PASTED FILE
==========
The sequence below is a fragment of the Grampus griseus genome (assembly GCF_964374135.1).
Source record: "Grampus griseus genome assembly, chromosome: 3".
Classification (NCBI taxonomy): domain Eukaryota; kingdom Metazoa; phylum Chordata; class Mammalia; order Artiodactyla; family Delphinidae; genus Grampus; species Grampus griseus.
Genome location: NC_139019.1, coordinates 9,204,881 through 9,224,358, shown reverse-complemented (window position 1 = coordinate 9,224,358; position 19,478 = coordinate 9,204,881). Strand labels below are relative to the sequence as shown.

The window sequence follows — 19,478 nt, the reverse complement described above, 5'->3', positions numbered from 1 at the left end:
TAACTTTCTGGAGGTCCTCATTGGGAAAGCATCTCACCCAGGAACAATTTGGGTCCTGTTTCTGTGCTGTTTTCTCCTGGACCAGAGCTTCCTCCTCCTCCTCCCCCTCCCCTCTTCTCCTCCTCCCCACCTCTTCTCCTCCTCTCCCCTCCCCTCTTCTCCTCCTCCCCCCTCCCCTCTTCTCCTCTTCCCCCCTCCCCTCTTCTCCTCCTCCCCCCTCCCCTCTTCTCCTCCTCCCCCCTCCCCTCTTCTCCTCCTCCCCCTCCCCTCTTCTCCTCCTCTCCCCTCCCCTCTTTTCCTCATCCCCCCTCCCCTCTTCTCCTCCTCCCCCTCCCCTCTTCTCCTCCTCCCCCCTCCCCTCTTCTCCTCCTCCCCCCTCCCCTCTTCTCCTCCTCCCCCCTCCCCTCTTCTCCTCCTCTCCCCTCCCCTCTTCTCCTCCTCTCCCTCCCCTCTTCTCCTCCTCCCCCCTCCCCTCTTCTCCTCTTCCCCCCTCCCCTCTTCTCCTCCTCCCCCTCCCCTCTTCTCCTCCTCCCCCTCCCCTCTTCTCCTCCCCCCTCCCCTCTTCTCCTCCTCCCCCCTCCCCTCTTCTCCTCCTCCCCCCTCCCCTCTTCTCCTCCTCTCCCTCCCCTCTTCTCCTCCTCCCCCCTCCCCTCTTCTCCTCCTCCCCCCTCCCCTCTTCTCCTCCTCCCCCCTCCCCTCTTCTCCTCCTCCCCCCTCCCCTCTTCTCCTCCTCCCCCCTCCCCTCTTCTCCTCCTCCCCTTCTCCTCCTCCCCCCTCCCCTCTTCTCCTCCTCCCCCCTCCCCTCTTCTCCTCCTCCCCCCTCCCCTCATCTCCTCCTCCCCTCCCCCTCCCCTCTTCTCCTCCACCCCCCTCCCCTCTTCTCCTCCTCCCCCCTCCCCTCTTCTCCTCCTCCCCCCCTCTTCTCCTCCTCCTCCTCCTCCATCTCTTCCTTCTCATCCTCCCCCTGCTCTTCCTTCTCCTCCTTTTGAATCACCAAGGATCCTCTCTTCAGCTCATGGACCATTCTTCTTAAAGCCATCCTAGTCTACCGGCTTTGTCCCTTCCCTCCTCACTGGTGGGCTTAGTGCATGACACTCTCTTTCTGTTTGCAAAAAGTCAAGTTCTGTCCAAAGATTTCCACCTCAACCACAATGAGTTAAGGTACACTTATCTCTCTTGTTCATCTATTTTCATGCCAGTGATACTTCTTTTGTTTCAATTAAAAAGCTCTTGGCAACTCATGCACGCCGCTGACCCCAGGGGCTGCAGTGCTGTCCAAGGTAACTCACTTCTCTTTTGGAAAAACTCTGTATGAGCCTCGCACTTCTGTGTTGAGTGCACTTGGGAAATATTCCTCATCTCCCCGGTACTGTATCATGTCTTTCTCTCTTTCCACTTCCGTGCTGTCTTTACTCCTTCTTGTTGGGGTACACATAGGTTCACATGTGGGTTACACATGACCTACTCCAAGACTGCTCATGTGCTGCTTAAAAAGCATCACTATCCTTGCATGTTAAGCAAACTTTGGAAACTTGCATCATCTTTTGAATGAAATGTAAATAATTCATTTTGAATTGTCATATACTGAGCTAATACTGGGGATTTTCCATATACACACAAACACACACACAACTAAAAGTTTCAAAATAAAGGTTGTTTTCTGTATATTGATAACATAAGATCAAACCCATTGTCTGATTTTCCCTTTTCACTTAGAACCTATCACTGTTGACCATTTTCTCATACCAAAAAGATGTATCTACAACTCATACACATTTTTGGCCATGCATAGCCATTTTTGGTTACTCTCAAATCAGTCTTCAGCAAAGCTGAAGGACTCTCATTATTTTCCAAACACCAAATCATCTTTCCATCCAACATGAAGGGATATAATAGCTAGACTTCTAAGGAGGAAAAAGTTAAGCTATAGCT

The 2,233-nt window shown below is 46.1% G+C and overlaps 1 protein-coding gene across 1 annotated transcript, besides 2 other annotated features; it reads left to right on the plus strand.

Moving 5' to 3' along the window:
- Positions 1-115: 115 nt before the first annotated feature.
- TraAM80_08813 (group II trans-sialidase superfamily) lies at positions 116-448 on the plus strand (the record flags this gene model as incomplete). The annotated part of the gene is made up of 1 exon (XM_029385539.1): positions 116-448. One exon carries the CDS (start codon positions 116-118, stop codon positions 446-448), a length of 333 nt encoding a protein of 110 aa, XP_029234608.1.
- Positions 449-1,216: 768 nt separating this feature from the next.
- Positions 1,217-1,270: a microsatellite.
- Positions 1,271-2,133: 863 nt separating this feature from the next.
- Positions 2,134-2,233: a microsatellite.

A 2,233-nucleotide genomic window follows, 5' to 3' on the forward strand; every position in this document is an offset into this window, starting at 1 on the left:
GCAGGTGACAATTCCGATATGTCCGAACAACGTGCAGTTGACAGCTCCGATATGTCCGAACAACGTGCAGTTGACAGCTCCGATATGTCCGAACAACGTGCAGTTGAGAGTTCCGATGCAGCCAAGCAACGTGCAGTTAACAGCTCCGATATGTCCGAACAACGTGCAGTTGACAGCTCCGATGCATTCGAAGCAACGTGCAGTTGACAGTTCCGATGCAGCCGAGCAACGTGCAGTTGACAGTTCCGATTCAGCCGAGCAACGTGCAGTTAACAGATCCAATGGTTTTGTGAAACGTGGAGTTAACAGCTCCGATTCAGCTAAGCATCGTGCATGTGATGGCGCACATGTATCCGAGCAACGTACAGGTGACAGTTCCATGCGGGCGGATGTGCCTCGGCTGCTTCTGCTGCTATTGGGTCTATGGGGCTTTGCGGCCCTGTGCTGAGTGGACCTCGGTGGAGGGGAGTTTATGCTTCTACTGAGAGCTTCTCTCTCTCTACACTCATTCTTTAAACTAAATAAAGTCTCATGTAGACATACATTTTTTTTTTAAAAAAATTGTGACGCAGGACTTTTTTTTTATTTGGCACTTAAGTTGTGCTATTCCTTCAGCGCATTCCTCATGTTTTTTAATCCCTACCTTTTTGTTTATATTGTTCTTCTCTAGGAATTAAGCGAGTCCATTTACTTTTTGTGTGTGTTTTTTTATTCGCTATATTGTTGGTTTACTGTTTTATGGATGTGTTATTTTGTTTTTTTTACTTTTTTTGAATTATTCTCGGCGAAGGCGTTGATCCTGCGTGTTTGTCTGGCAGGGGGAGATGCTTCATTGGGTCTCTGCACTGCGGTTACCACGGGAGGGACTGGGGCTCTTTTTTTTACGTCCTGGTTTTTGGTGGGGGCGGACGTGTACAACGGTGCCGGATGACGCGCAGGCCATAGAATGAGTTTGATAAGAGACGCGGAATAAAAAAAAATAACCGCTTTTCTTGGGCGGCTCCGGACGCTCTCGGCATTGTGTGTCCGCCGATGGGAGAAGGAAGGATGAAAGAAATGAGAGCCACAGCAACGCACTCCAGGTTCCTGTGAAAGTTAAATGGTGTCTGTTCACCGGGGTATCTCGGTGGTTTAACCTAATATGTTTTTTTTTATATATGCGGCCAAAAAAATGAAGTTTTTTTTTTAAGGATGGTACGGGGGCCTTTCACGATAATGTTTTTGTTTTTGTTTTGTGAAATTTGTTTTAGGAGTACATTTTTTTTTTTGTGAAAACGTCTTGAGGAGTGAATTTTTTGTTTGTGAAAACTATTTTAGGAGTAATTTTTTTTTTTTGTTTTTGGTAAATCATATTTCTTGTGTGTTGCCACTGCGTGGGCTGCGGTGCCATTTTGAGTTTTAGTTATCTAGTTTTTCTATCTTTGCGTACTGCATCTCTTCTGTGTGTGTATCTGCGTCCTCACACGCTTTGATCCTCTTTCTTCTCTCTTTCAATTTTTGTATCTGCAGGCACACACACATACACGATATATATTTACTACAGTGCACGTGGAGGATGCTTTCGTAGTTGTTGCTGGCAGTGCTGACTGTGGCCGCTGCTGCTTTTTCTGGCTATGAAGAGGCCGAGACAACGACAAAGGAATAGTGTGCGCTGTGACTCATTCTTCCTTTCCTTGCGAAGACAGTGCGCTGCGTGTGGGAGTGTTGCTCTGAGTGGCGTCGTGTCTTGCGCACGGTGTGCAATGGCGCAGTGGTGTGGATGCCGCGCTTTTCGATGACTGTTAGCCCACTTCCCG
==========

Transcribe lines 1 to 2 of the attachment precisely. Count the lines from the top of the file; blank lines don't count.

The sequence below is a fragment of the Grampus griseus genome (assembly GCF_964374135.1).
Source record: "Grampus griseus genome assembly, chromosome: 3".